Macron: France will 'one day' recognize West Jerusalem as Israel’s capital

French president tells Jewish leaders that recognition must wait for final status agreement with the Palestinians.

French President Emmanuel Macron attends the 33rd annual dinner of the Representative CRIF in Pari (photo credit: REUTERS/LUDOVIC MARIN/POOL)
French President Emmanuel Macron attends the 33rd annual dinner of the Representative CRIF in Pari
France will one day recognize west Jerusalem as Israel’s capital, but only within the context of a two-state solution to the conflict with the Palestinians, President Emmanuel Macron said in Paris on Wednesday night.
“Jerusalem will eventually be recognized as the capital of Israel and Palestine,” Macron told members of CRIF, the umbrella organization of French Jewish organizations. “But it must happen at the right time.”
France was one of 14 out of 15 UN Security Council members that voted to condemn President Donald Trump’s decision to recognize Jerusalem as Israel’s capital and relocate the US Embassy there.
Macron’s position is in step with the European Union, which is withholding recognition of Jerusalem as the capital of both Israel and a possible future Palestinian state until both sides approve of a final-status agreement, and not extending recognizing as a unilateral policy gesture.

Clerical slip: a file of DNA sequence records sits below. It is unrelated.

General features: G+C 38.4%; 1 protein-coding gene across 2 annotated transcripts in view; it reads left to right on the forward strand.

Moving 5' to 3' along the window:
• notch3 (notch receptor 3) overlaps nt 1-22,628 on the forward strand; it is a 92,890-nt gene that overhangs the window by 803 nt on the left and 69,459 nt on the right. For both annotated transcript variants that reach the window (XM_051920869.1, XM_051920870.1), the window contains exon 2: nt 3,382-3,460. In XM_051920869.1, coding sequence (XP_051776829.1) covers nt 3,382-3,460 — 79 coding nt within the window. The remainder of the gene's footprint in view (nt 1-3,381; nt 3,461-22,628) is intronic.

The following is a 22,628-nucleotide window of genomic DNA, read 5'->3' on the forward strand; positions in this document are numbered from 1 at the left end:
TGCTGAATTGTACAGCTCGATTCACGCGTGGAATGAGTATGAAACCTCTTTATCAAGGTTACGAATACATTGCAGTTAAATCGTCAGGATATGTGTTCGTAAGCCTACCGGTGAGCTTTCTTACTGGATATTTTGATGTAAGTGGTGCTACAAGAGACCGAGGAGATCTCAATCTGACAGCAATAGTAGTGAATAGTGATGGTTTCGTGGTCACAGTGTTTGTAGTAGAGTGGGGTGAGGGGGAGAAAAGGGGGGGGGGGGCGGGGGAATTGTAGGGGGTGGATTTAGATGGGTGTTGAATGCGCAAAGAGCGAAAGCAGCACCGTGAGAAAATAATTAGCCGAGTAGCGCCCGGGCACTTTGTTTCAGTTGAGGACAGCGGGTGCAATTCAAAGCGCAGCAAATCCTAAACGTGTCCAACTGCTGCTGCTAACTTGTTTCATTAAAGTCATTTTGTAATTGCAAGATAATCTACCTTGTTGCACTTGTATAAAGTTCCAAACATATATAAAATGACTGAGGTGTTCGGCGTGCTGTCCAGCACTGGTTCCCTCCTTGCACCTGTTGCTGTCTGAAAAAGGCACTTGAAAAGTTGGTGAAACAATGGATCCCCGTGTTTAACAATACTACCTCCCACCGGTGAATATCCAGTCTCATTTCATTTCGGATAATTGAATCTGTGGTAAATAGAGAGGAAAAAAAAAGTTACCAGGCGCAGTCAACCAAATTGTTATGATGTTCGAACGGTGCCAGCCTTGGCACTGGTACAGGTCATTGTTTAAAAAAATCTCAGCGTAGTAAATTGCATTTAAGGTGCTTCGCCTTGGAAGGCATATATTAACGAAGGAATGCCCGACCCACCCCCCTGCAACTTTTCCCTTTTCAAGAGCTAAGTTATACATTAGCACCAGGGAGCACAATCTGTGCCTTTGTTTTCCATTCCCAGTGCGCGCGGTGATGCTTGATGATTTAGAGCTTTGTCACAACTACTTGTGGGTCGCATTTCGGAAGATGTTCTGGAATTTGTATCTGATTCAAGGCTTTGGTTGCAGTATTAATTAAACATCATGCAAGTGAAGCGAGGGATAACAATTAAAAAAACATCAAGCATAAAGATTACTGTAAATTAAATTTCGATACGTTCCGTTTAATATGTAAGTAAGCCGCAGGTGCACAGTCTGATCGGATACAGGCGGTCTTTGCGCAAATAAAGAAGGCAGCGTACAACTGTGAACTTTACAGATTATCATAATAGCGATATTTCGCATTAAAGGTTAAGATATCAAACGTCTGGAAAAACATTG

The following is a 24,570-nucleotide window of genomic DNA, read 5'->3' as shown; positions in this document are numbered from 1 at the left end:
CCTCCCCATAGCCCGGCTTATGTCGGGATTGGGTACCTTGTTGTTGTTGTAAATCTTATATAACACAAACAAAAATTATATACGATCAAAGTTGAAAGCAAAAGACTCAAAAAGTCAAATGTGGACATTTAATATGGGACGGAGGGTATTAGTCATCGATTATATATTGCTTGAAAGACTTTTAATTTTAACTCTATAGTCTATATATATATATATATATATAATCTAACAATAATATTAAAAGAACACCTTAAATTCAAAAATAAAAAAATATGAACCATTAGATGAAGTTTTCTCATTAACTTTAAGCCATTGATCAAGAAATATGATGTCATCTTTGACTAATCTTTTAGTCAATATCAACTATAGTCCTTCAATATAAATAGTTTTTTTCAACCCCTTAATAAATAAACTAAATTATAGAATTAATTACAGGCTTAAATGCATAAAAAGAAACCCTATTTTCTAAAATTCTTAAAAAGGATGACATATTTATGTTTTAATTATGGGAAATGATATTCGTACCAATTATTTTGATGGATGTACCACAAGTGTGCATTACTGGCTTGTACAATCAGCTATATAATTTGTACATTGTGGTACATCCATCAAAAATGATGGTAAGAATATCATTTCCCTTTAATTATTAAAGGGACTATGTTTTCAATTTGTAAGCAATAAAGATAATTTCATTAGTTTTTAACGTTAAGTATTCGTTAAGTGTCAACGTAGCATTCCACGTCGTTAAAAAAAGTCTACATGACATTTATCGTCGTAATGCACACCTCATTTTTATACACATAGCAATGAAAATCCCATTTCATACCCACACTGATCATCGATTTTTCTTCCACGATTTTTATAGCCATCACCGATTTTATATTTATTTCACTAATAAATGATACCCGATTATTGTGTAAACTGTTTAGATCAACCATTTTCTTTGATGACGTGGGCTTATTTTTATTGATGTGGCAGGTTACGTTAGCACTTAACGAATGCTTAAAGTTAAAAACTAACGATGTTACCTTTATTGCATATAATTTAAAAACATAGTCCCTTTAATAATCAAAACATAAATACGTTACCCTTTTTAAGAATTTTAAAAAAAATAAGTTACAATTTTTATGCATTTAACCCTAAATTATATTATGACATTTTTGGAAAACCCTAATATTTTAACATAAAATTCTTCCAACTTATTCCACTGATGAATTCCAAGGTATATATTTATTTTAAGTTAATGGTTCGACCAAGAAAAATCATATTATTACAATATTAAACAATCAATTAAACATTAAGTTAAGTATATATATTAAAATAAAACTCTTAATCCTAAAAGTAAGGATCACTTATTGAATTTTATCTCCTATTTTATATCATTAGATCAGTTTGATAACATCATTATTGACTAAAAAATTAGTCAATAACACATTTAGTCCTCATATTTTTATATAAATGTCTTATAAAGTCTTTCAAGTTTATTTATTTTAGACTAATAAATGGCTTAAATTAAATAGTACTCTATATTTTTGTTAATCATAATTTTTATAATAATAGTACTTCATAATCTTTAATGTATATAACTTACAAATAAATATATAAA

In the interim, France, like the EU, considers east Jerusalem to be part of “occupied Palestine,” but has not recognized west Jerusalem as being part of Israel.
Macron defended his stance, explaining in his speech at a CRIF dinner that recognition of Jerusalem as Israel’s capital by the US “has not helped resolve the conflict.”
“If France followed this path, she would lose her role as [a neutral] facilitator, which is the useful role for this region,” he said.
France sees itself as an interlocutor between Israelis and Palestinians. In 2016, it hosted a conference to boost international support for a two-state solution based on pre-1967 lines.
Macron also tackled the issue of French antisemitism on Wednesday night, telling the audience that France is proud to have Jewish citizens and will never accept any wrong done to them because of their faith.
“The French Republic protects all of its citizens equally,” he said, adding that antisemitism runs counter to the republic’s values and “dishonors France.”
Macron said it would nevertheless be a mistake to think antisemitism in France has diminished, adding the response to that prejudice must be relentless.
"In the same way racism has continued to sap our society like gangrene for decades, we have understood with dread that anti-Semitism was still alive,” Macron said.
He condemned efforts to boycott Israeli or Jewish products and pledged to work against hate speech on the internet by pushing for new EU laws to force social media companies to remove such language from their sites.
"This year, we wish to wage a fight at a European level to bring about new laws to force these operators (social media giants) to remove such content (hate speech) and build the judicial framework to define the responsibility of these platforms and those who broadcast these messages,” Macron said.
“We must never falter, we will never falter, in our denunciation of antisemitism and in our fight against this scourge,” he told the crowd.
Reuters contributed to this report.